When Athleta was looking for a way to retool its in-store strategy for 2019, the Gap Inc.-owned fitness fashion company decided to move to an experiential wellness focus, resulting in a yearlong, 13-store event series called the Wellness Collective. At the next two-hour event on May 11, about 40 attendees at each participating store will tackle DIY plant-based face masks, attend crystal workshops and experience nature-inspired sound baths. Tickets cost $78 ($85 with fees), and all sales go to Athleta.
“Fitness is one aspect of our woman’s and girl’s full lifestyle, and we are a highly technical apparel brand, but we also think about how moments like self-care, meditation, beauty, travel and career can be incorporated. When we think of our stores, we think of them as community hubs, and we see this as an evolution of what can happen there,” said Nancy Green, president and CEO of Athleta.
At the Athleta events, which kicked off in late March and were created via a custom media partnership with editorial wellness website Well+Good, customers receive a $100 gift card (which can be used towards leggings or any Athleta merchandise). The point isn’t conversion or upping a shopper’s basket size, said Green. Instead, it is about becoming more in line with the mammoth that is the wellness movement — a global industry that is now valued at $4.2 trillion, according to the Global Wellness Institute.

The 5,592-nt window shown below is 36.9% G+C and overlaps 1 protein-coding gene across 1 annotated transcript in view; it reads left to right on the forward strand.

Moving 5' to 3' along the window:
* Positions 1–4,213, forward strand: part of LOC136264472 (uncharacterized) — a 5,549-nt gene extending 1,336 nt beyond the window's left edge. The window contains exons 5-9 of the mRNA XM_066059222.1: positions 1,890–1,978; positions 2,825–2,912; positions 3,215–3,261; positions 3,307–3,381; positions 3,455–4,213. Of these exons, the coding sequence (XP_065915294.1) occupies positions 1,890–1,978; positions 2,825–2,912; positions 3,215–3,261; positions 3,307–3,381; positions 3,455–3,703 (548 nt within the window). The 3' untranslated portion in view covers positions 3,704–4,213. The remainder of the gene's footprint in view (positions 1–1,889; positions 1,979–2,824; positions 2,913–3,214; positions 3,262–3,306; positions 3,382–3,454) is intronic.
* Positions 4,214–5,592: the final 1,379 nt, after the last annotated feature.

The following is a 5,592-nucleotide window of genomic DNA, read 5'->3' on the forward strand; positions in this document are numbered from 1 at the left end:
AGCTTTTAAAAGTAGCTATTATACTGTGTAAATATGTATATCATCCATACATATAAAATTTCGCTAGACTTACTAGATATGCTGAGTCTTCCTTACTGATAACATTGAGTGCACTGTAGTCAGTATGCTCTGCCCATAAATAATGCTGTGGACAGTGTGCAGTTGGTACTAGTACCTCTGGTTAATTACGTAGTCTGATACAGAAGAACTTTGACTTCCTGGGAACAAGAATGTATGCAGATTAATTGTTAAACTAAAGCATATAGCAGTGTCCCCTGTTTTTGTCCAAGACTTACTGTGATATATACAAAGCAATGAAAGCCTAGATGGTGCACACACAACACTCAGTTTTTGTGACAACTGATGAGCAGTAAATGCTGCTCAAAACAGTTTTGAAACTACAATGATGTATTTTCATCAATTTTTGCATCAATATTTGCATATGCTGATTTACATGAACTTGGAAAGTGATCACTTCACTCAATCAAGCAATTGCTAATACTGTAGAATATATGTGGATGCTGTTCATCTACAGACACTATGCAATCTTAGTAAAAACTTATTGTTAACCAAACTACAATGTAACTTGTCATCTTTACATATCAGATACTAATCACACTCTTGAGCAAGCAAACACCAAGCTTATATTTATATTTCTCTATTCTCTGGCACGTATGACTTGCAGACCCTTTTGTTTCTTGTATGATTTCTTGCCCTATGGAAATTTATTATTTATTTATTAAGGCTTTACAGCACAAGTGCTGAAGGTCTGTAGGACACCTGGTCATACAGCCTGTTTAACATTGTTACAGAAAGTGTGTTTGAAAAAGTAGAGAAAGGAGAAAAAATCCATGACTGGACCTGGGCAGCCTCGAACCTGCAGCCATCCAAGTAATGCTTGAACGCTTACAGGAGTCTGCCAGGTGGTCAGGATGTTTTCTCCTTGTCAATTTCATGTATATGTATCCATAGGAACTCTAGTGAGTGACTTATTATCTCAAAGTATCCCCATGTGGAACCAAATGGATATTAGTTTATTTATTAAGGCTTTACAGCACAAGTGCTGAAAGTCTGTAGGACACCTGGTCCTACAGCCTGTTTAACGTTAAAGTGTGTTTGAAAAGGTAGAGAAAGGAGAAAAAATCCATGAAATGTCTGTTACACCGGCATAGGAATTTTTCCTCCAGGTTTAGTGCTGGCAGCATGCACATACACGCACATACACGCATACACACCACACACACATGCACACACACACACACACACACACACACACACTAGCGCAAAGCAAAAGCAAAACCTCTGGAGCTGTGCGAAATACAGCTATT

Athleta is not the only fitness brand rejiggering its approach to be more wellness-centric. Online workout platform Obé has turned to events and a video content series with wellness experts, for its part, and Degree, best known for being the go-to deodorant for sports aficionados, has recently partnered with wellness and health index Blue Zones to promote “movement,” not exercise.
“We want to focus on wellness and incorporating natural movement into one’s daily routine,” said Lucy Attley, director of marketing for Degree. “We know this is a discussion our customers are having, so we see ourselves as having that platform.” For Degree, its May partnership with Blue Zones facilitated the revamp of editorial content on DegreeDeodorant.com and its newly merged social channels to focus on both men’s and women’s product.
Finding the right partners has proven to be key for Athleta, Obé and Degree, as they hope to establish their authority in wellness and not necessarily be seen as only performance-oriented.
Athleta is widely being regarded as the Gap’s Hail Mary, now that Old Navy is spinning off. It saw comparable sales increase by nearly 30% in the last two years, and with fellow elevated brand Intermix, Athleta accounted for 18% of Gap’s 2018 revenue. However, newcomers like Outdoor Voices have created buzzy competition for millennial and Gen-Z shoppers, by not lying squarely in the fitness space, but instead blurring the lines between wellness and lifestyle.
To develop the Wellness Collective series, Athleta and Well+Good surveyed their two audiences to develop the event content. The companies have worked together since 2013 — largely in a branded content capacity — but in 2019, they created a custom media partnership that is unlike anything either party has done before, said Alexia Brue, Well+Good co-founder and CEO. It involved a seven-figure investment from Athleta.